Science Policy
day one project

Create an Office of Co-Production at the National Institutes of Health

02.07.24 | 5 min read | Text by Jeff Sheehy & Grace Wickerson

The National Institutes of Health (NIH) spent $49 billion in fiscal year 2023 on research and development, a significant annual investment in medical treatment discovery and development. Despite NIH’s research investments producing paradigm-shifting therapies, such as CAR-T cancer treatments, CRISPR-enabled gene therapy for sickle cell, and the mRNA vaccine for COVID-19, the agency and medical scientists more broadly are grappling with declining trust. This further compounds decades-long mistrust in medical research by marginalized populations, whom researchers struggle to recruit as participants in medical research. If things do not improve, a lack of representation may lead to lack of access to effective medical interventions, worsen health disparities, and cost hundreds of billions of dollars.

A new paradigm for research is needed to ensure meaningful public engagement and rebuild trust. Co-production —in which researchers, patients, and practitioners work together as collaborators — offers a framework for embedding collaboration and trust into the biomedical enterprise.

The National Institutes of Health should form an Office of Co-Production in the Office of the Director, Division of Program Coordination, Planning, and Strategic Initiatives.


In accordance with Executive Order 13985 and ongoing public access initiatives, science funding and R&D agencies have been seeking ways to embed equity, accessibility, and public participation into their processes. The NIH has been increasingly working to advance publicly engaged and led research, illustrated by trainings and workshops around patient-engaged research, funding resources for community partnerships like RADx Underserved Populations, community-led research programs like Community Partnerships to Advance Science for Society (ComPASS), and support from the new NIH director.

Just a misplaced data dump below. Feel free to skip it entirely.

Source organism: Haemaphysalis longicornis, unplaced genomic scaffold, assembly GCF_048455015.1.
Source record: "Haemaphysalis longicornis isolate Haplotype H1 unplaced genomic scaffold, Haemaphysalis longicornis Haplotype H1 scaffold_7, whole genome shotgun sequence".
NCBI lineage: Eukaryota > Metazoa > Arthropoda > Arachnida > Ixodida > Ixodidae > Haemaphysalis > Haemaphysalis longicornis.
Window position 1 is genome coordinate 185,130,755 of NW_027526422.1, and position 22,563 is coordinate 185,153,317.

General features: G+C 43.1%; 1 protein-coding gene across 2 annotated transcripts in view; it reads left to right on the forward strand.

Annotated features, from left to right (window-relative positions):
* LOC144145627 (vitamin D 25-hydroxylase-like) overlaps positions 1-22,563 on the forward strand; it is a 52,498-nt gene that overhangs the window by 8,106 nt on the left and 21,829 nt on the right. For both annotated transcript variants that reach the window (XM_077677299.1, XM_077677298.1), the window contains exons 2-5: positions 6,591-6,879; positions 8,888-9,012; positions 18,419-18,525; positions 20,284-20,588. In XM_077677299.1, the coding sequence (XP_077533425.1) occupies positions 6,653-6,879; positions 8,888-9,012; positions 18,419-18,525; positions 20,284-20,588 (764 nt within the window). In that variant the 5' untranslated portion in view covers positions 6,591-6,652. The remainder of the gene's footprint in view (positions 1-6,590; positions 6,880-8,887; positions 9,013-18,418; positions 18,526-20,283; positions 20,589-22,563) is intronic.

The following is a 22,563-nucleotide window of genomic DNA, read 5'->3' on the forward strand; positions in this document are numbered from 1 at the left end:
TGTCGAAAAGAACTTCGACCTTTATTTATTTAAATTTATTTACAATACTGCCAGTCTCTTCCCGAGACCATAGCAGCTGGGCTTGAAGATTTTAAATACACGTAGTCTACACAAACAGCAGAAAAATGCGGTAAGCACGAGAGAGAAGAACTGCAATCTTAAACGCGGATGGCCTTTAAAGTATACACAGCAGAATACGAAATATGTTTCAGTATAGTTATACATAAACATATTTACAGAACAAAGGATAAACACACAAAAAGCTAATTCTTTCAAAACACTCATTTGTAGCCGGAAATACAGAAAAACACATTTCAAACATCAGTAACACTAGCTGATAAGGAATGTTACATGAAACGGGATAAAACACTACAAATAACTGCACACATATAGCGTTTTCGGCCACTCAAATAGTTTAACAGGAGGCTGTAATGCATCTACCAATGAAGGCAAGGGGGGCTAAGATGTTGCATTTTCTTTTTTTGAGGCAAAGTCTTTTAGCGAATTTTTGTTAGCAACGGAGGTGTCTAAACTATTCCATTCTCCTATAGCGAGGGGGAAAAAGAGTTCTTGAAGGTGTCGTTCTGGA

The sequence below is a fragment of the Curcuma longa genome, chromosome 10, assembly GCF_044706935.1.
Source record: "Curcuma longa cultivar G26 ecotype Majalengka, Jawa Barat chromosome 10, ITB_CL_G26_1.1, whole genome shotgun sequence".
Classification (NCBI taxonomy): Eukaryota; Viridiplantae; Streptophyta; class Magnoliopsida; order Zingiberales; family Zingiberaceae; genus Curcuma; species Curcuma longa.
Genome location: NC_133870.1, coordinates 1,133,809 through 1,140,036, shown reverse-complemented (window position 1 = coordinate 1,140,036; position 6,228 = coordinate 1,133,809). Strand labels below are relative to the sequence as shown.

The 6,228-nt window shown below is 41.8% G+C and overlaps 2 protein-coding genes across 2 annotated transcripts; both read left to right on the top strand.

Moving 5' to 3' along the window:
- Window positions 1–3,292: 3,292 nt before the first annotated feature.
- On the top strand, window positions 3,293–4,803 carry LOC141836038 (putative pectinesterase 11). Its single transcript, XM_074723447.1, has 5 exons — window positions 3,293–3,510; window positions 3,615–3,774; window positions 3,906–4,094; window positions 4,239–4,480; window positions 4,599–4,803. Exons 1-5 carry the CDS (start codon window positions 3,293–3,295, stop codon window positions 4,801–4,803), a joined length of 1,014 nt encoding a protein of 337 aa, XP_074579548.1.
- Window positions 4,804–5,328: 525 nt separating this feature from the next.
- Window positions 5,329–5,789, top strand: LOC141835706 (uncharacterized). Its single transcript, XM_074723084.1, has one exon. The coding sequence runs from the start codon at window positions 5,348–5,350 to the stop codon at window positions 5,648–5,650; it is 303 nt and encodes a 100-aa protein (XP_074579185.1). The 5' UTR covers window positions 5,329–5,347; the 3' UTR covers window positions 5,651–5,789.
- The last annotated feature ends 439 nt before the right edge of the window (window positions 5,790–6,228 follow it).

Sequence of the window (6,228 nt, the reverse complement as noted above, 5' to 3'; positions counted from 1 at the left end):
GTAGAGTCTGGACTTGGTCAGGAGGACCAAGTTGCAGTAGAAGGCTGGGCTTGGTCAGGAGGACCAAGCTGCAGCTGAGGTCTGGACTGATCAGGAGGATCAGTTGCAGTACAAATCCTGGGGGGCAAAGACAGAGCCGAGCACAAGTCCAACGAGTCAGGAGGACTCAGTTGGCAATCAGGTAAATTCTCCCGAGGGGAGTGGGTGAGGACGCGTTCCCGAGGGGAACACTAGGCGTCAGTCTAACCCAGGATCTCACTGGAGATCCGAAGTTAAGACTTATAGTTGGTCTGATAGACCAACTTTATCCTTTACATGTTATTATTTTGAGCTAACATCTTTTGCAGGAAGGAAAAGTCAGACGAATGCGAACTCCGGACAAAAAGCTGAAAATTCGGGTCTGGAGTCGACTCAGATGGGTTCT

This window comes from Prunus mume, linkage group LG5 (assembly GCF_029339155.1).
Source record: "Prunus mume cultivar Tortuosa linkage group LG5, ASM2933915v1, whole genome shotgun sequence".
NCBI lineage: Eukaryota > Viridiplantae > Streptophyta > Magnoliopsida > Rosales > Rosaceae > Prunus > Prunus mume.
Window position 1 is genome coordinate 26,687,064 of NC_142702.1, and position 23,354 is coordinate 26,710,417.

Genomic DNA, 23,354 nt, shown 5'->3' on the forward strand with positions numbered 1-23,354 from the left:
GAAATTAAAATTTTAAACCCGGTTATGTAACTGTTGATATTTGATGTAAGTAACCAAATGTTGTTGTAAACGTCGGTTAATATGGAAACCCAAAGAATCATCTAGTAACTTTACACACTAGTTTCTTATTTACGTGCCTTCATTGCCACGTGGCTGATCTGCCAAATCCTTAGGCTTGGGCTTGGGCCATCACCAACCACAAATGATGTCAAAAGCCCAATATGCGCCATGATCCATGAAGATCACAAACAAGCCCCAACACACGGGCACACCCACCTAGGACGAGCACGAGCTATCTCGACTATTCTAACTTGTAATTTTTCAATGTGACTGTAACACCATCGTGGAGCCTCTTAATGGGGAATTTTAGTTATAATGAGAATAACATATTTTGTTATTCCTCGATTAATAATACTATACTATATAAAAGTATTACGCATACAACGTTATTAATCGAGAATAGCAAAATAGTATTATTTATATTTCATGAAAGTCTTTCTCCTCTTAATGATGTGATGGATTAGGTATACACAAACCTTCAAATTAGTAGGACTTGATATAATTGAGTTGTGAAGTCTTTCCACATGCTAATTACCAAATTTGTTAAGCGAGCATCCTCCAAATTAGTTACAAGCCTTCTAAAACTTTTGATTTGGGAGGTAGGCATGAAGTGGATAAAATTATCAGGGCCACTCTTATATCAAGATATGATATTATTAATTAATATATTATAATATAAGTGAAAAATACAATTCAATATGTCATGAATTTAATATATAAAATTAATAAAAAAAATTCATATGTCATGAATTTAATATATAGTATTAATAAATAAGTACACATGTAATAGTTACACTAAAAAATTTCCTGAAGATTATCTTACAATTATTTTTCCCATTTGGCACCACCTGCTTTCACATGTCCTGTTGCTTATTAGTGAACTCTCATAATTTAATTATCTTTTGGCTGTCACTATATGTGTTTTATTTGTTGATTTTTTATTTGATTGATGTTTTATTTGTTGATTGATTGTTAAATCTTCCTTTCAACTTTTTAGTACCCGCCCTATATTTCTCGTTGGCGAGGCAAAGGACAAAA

To ensure that public engagement efforts are sustainable, it is critical to invest in lasting infrastructure capable of building and maintaining these ties. Indeed, in their Recommendation on Open Science, the United Nations Educational, Scientific, and Cultural Organization outlined infrastructure that must be built for scientific funding to include those beyond STEMM practitioners in research decision-making. One key approach involves explicitly supporting the co-production of research, a process by which “researchers, practitioners and the public work together, sharing power and responsibility from the start to the end of the project, including the generation of knowledge.”

Co-production provides a framework with which the NIH can advance patient involvement in research, health equity, uptake and promotion of new technologies, diverse participation in clinical trials, scientific literacy, and public health. Doing so effectively would require new models for including and empowering patient voices in the agency’s work. 


The NIH should create an Office of Co-Production within the Office of the Director, Division of Program Coordination, Planning, and Strategic Initiatives (DPCPSI). The Center for Co-Production would institutionalize best practices for co-producing research, train NIH and NIH-funded researchers in co-production principles, build patient-engaged research infrastructure, and fund pilot projects to build the research field.

The NIH Office of Co-Production, co-led by patient advocates (PA) and NIH personnel, should be established with the following key programs:

Creating an Office of Co-Production would achieve the following goals: